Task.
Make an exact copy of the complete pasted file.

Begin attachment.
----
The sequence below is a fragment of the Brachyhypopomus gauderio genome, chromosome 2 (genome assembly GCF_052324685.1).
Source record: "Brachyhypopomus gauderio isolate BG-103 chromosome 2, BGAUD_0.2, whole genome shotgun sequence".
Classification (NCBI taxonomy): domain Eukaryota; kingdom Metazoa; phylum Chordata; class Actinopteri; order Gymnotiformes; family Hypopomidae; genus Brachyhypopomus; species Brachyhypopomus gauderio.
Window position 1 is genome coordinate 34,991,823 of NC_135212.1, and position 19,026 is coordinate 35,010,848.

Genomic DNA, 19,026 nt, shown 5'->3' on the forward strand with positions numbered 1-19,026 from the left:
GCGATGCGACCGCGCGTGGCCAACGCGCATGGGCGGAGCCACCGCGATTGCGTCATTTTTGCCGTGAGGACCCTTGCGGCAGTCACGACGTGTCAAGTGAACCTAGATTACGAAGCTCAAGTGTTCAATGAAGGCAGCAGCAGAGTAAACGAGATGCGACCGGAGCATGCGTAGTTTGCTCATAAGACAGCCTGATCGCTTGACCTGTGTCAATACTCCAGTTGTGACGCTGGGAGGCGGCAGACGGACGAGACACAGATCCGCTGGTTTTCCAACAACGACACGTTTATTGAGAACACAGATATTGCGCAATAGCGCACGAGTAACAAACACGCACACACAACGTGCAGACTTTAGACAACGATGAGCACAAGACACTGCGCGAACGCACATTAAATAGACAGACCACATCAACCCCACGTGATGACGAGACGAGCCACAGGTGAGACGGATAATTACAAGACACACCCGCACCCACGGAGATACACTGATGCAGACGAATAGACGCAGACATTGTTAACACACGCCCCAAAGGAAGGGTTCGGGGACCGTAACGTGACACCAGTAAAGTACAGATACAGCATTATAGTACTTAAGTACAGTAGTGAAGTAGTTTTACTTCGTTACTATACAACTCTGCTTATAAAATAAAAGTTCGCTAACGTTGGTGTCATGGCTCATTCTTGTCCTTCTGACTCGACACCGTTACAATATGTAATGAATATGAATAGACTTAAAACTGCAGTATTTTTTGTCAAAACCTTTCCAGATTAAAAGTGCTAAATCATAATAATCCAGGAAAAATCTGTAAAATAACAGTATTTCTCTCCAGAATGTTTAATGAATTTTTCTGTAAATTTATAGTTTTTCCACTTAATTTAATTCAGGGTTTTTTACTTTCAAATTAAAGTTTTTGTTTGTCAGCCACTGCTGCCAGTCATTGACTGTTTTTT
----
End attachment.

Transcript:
The sequence below is a fragment of the Brachyhypopomus gauderio genome, chromosome 2 (genome assembly GCF_052324685.1).
Source record: "Brachyhypopomus gauderio isolate BG-103 chromosome 2, BGAUD_0.2, whole genome shotgun sequence".
Classification (NCBI taxonomy): domain Eukaryota; kingdom Metazoa; phylum Chordata; class Actinopteri; order Gymnotiformes; family Hypopomidae; genus Brachyhypopomus; species Brachyhypopomus gauderio.
Window position 1 is genome coordinate 34,991,823 of NC_135212.1, and position 19,026 is coordinate 35,010,848.

Genomic DNA, 19,026 nt, shown 5'->3' on the forward strand with positions numbered 1-19,026 from the left:
GCGATGCGACCGCGCGTGGCCAACGCGCATGGGCGGAGCCACCGCGATTGCGTCATTTTTGCCGTGAGGACCCTTGCGGCAGTCACGACGTGTCAAGTGAACCTAGATTACGAAGCTCAAGTGTTCAATGAAGGCAGCAGCAGAGTAAACGAGATGCGACCGGAGCATGCGTAGTTTGCTCATAAGACAGCCTGATCGCTTGACCTGTGTCAATACTCCAGTTGTGACGCTGGGAGGCGGCAGACGGACGAGACACAGATCCGCTGGTTTTCCAACAACGACACGTTTATTGAGAACACAGATATTGCGCAATAGCGCACGAGTAACAAACACGCACACACAACGTGCAGACTTTAGACAACGATGAGCACAAGACACTGCGCGAACGCACATTAAATAGACAGACCACATCAACCCCACGTGATGACGAGACGAGCCACAGGTGAGACGGATAATTACAAGACACACCCGCACCCACGGAGATACACTGATGCAGACGAATAGACGCAGACATTGTTAACACACGCCCCAAAGGAAGGGTTCGGGGACCGTAACGTGACACCAGTAAAGTACAGATACAGCATTATAGTACTTAAGTACAGTAGTGAAGTAGTTTTACTTCGTTACTATACAACTCTGCTTATAAAATAAAAGTTCGCTAACGTTGGTGTCATGGCTCATTCTTGTCCTTCTGACTCGACACCGTTACAATATGTAATGAATATGAATAGACTTAAAACTGCAGTATTTTTTGTCAAAACCTTTCCAGATTAAAAGTGCTAAATCATAATAATCCAGGAAAAATCTGTAAAATAACAGTATTTCTCTCCAGAATGTTTAATGAATTTTTCTGTAAATTTATAGTTTTTCCACTTAATTTAATTCAGGGTTTTTTACTTTCAAATTAAAGTTTTTGTTTGTCAGCCACTGCTGCCAGTCATTGACTGTTTTTT